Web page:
How coaches use Circles to give players a competitive edge

How coaches use Circles to give players a competitive edge

Tiger Woods once said, “there’s no sense in going to a tournament if you don’t believe that you can win it”. Because in the game of golf – confidence is everything. 

That’s definitely Ashley Fowler’s mantra – the headwinds golf coach at Queens University of Charlotte. And she credits Circles for giving her team that power.

“My players have achieved a huge amount of success through confidence, and that’s all because of Circles.” 

“They’re able to look at their stats and use them to see what putts to make – it’s been so cool seeing how assertive their game has gotten.”

She says you really can’t underestimate how effective Circle stats can be when it comes to improving a game. "Sometimes it's just simple as having ink on paper, it's pretty evident. Having data that’s so straightforward and tells you, hey, this is what you need to work on. It’s had a huge impact on how we practice efficiently.

And Rob Schutte, Men’s golf coach at Rutgers University agrees on the importance of those numbers. “Identifying those training areas is the name of the game – and to get that information, you have to have clear data. That will lead you to the areas they need to work on the most.” 

Fowler and Schutte both rely on Circles to really help give their players a training roadmap, and to set goals that are realistic, tangible and measurable. With the help of Circles stats, her team are hitting all sorts of goals - she even had one female player break her school record their first term back. 

“That was very exciting for her and the team." 

And it’s the tracking of those goals which Schutte says is extremely valuable, especially for young people whose brains are developing.  “They get that satisfaction of saying, maybe I've taken a step back, but then there's days where I can see these two steps forward. So having Circle’s data to support that progress is extremely critical. 

“It provides tremendous motivation for them to continue to stick to what they're doing to get better." 

Schutte has also seen Circles contribute to his players' success since using the program. “All eight of our guys that we have seen the benefit Circles has provided. It’s helped unlock golf courses, it helped unlock strategies for them across the board. 

“I’m now looking at the young guys in our program and I'm super excited to see their results and success using Circles across year two, year three, year four. Because that data will build up and when you have more and more data, it's going to helpfully give more and more clarity to how you've been able to drive success with them.”

And to continue that track of success too, one of the most important things that Fowler wants her players to focus on is using Circles to identify areas of improvement. "I check out Circles and see where my players might be losing the most strokes and I really dive into the parameters of it - whether that's a very specific yardage or a very specific line. Is it a distance? Is it the shot that we're hitting? Is it the club selection?”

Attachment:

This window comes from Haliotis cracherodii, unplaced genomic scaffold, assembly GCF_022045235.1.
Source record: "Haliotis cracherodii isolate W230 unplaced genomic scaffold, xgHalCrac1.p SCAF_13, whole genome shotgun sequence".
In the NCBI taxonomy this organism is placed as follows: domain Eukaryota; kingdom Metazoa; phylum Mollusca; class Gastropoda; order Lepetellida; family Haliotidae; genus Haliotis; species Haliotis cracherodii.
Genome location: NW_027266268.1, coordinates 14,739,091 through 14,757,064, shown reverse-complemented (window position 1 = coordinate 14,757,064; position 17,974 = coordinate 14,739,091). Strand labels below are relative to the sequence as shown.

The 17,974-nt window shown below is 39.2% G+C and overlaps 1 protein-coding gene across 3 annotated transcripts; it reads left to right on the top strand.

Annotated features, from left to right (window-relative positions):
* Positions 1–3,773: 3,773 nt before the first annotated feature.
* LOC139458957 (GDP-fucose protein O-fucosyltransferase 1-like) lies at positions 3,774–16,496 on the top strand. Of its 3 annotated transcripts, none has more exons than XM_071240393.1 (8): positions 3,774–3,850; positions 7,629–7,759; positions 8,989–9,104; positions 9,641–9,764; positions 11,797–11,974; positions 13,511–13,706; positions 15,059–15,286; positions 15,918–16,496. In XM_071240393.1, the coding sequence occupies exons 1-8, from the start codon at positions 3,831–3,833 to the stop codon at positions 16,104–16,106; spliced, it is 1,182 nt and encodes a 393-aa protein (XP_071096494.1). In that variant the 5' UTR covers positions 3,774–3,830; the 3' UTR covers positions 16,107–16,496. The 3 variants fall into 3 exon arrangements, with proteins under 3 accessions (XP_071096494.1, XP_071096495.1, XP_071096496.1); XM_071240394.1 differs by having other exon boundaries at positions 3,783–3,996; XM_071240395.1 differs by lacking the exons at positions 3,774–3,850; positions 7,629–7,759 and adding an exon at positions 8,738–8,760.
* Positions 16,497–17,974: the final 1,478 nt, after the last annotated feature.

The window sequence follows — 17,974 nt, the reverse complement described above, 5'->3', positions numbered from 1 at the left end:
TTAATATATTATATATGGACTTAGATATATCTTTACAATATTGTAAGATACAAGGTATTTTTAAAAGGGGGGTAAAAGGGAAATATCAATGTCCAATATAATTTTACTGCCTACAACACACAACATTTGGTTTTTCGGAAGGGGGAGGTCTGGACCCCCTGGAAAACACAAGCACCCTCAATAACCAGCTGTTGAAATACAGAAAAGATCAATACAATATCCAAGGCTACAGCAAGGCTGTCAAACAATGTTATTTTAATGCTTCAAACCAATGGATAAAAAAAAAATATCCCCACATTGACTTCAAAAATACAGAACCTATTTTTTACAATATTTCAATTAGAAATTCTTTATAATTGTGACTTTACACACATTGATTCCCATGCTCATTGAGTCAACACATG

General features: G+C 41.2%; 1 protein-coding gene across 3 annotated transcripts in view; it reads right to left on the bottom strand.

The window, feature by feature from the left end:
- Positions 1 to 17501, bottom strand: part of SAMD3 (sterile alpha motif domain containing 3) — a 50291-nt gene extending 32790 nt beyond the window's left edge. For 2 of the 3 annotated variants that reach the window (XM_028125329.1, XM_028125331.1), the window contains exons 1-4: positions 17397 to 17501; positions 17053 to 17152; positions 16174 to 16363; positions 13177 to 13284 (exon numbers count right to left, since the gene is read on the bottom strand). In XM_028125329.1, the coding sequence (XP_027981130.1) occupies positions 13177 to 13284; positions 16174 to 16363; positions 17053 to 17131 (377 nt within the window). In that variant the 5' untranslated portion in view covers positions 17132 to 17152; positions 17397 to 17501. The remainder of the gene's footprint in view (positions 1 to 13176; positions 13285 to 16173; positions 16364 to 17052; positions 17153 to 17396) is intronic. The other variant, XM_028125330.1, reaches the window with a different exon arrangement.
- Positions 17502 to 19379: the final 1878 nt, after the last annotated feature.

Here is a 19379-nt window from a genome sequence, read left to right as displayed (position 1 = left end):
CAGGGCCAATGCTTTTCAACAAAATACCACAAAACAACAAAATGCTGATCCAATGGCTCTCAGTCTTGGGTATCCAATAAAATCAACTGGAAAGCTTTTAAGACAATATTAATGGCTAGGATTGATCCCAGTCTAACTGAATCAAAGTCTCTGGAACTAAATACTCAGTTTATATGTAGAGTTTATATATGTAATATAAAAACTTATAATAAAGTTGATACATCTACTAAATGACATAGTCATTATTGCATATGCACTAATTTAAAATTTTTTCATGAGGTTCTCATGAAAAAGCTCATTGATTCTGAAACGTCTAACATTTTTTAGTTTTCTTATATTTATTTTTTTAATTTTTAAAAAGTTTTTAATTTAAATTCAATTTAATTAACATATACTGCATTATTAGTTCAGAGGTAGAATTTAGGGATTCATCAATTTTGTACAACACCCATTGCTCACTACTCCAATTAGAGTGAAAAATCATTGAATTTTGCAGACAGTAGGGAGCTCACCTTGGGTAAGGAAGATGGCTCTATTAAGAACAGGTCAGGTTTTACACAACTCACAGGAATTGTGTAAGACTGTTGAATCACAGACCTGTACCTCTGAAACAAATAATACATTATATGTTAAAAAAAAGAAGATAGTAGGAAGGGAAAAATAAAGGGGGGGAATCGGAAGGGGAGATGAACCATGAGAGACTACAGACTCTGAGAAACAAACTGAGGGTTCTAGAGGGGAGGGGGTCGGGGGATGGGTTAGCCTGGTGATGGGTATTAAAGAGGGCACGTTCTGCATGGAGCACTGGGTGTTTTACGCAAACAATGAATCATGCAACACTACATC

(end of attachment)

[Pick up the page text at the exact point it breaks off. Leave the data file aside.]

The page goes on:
She’ll then have a conversation with her player to process her findings and figure out exactly what the missing gap is. “Because it can be a lot of different things. Maybe it's the quality of shot, but maybe it's also just a thought process. So really just getting the understanding of the why and figuring it out.” 

Fowler has found the best way to use Circles to give her team a competitive edge is by using it alongside her players and working with them instead of individually. “We dive into it together and figure out a good game plan for how to get better.” 

“For some people, it may just be their approach game, for some it may just be their putting, and for others it could be a combination. Figuring out what that looks like and then being able to just be specific in practice so that it can directly translate onto the course. 

As Circles gives Fowler direct feedback on her players' performances, she can see what they did well, where they can improve on and what their next move should be. “What's so neat about Circles is that it gives you that next step of practice plans, so you're able to be very specific with the way that you practice. It gives you clearly measurable progress so you can say “okay, I'm doing better here now and this and that. That feedback is amazing.” 

For Schutte, what sets Circles apart from other programmes is the credibility and the ability to collaborate with the student athletes directly. “That gives great peace of mind to the student athletes knowing that they're being treated like professionals when it comes to breaking down what they're doing on the golf course.” 

“And it gives tremendous clarity to what they need to work on as they move forward in this game.” 

Casey Lubahn, the head coach of Michigan State agrees, and says Circles is the most powerful statistics program that he’s ever seen. Lubahn currently coaches a team of 10 players, and each of them has different things they need to improve on. Circles allows Lubahn to hold them each accountable to the progress they need to make in specific areas of their games. “A lot of times as we're growing as players, we think things that are not real. We think we're a great driver, we think we're a great putter, we think we're a great iron player.”  

“Circles is telling us if what we're feeling and what we're thinking about ourselves is real. So when we identify how to get better, we know we're using the best stats program on planet Earth to tell us the truth. And the truth is what we all need to hear to be elite in anything.” 

Want to see the same results for your players that thousands of Circles users have experienced? Sign up for a Circles free trial today to see how shot data and insights can revolutionize your player’s performance.

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